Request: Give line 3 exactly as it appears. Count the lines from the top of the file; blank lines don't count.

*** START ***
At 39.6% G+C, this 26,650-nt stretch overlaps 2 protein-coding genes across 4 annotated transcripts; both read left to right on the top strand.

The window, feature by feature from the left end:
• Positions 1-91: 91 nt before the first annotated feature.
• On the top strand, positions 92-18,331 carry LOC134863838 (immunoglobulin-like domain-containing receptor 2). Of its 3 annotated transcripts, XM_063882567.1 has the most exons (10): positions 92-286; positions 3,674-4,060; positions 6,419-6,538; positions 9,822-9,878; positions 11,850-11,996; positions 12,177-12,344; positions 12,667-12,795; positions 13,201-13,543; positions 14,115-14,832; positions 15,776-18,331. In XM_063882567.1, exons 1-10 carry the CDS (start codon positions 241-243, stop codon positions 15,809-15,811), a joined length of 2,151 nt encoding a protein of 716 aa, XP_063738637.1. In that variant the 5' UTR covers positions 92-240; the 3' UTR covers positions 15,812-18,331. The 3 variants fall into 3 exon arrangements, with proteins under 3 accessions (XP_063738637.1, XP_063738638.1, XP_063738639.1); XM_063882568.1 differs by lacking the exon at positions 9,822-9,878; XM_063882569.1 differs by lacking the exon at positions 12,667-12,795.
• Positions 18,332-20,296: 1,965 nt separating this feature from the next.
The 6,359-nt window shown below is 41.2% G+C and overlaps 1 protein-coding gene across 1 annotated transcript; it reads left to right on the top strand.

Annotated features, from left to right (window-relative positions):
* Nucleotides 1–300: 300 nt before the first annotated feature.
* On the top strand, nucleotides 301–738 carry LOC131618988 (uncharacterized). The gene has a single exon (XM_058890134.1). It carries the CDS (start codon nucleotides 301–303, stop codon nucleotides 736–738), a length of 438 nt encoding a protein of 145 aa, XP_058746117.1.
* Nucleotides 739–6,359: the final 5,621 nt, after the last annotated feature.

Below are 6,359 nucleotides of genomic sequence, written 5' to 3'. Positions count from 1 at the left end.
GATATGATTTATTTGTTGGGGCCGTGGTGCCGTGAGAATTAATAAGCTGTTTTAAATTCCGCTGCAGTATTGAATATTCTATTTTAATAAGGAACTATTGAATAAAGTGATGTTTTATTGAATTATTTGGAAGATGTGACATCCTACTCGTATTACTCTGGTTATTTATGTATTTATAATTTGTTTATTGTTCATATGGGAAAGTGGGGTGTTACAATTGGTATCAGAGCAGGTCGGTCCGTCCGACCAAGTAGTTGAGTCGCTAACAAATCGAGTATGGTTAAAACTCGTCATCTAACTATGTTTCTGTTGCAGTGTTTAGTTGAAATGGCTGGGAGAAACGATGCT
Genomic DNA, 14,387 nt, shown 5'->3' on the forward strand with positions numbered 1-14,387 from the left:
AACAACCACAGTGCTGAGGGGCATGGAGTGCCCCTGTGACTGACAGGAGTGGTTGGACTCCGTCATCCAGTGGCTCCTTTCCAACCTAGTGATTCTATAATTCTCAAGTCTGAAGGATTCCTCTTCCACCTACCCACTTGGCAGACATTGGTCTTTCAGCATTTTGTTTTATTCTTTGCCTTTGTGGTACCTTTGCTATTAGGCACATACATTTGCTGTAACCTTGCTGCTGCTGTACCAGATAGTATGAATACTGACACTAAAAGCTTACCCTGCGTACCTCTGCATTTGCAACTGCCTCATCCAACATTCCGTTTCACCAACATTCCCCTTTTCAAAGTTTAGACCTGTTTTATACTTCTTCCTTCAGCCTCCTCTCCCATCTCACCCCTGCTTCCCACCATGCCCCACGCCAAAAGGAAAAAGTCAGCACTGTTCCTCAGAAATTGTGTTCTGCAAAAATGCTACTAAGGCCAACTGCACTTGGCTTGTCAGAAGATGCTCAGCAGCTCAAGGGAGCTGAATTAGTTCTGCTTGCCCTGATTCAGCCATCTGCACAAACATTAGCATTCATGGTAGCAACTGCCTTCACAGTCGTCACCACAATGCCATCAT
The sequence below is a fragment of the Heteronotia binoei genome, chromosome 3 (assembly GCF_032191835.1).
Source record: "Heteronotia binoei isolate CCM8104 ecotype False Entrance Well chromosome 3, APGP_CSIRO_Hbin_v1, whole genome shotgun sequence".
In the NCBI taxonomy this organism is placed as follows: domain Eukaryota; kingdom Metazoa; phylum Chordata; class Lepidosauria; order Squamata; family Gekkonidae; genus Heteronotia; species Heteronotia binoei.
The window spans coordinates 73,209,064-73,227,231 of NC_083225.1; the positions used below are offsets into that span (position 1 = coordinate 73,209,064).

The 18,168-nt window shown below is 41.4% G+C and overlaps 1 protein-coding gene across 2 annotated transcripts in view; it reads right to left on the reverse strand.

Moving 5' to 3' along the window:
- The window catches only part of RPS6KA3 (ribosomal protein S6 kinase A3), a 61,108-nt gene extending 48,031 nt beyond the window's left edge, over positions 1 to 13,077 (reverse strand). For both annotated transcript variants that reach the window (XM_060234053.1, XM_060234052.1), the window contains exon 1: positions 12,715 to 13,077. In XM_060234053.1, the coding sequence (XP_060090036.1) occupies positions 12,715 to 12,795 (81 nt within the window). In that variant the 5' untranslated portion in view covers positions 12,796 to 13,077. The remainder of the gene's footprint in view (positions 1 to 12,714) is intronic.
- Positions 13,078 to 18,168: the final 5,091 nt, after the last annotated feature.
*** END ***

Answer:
• Positions 1-91: 91 nt before the first annotated feature.